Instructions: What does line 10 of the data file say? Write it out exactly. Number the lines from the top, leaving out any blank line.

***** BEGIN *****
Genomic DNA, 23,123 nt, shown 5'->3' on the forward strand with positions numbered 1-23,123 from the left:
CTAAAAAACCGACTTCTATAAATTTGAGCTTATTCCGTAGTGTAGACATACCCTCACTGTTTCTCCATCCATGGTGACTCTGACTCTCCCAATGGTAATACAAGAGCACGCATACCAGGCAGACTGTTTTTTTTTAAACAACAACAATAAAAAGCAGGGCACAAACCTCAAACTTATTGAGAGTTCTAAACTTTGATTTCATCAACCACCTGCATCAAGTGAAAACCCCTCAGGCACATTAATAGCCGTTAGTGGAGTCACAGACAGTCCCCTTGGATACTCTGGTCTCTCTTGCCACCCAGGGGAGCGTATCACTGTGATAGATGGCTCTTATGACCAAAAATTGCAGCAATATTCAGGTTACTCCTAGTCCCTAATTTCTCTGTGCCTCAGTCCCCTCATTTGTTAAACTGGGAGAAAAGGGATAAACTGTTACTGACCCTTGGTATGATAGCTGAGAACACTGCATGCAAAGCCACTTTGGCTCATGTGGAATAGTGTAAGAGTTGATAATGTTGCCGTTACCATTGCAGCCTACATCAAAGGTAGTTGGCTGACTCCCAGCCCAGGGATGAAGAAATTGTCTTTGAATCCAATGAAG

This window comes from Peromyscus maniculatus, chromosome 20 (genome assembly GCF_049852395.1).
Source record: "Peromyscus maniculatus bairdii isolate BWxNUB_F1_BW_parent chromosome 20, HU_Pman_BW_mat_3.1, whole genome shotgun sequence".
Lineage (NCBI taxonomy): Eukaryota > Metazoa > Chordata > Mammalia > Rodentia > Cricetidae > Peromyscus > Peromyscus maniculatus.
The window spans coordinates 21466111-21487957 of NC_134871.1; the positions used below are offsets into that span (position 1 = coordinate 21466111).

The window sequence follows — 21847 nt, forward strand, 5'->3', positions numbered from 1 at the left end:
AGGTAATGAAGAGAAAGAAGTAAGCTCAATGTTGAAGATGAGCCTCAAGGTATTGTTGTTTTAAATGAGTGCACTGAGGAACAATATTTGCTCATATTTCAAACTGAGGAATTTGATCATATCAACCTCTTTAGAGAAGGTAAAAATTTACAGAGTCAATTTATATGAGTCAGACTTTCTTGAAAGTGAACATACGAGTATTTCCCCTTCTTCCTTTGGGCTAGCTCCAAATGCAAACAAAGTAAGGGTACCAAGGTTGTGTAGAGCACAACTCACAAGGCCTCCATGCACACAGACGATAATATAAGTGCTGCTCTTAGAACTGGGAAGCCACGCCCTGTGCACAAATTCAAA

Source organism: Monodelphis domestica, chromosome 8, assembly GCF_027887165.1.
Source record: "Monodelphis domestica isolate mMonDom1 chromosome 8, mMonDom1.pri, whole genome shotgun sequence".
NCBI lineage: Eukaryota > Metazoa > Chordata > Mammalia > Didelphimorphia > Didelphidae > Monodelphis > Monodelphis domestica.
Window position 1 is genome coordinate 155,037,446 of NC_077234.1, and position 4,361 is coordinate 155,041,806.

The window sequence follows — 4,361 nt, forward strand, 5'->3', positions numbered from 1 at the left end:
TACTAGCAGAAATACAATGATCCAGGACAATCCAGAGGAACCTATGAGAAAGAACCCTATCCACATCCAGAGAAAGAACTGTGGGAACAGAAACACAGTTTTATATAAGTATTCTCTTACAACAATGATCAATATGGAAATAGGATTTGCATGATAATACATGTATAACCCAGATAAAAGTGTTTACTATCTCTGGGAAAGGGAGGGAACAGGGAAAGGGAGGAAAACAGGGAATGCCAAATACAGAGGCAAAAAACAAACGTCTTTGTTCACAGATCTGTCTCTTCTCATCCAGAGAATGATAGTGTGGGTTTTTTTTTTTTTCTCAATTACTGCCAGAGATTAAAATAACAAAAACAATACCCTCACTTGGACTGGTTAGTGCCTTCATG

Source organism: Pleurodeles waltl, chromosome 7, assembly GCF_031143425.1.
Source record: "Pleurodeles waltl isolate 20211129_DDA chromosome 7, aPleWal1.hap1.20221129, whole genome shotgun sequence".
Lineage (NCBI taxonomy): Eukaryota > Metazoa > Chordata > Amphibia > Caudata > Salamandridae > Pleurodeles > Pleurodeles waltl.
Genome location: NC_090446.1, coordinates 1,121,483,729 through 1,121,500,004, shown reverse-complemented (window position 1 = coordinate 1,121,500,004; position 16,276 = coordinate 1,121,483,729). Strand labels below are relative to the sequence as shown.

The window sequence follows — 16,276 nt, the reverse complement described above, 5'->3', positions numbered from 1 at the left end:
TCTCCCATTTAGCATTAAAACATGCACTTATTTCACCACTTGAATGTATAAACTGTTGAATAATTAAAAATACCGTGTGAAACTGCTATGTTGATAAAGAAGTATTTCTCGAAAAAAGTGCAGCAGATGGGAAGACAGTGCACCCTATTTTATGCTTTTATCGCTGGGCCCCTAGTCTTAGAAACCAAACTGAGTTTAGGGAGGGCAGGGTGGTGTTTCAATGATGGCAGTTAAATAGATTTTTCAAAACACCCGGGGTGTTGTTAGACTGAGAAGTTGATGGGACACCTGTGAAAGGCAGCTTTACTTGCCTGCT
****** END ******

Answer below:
Source record: "Monodelphis domestica isolate mMonDom1 chromosome 8, mMonDom1.pri, whole genome shotgun sequence".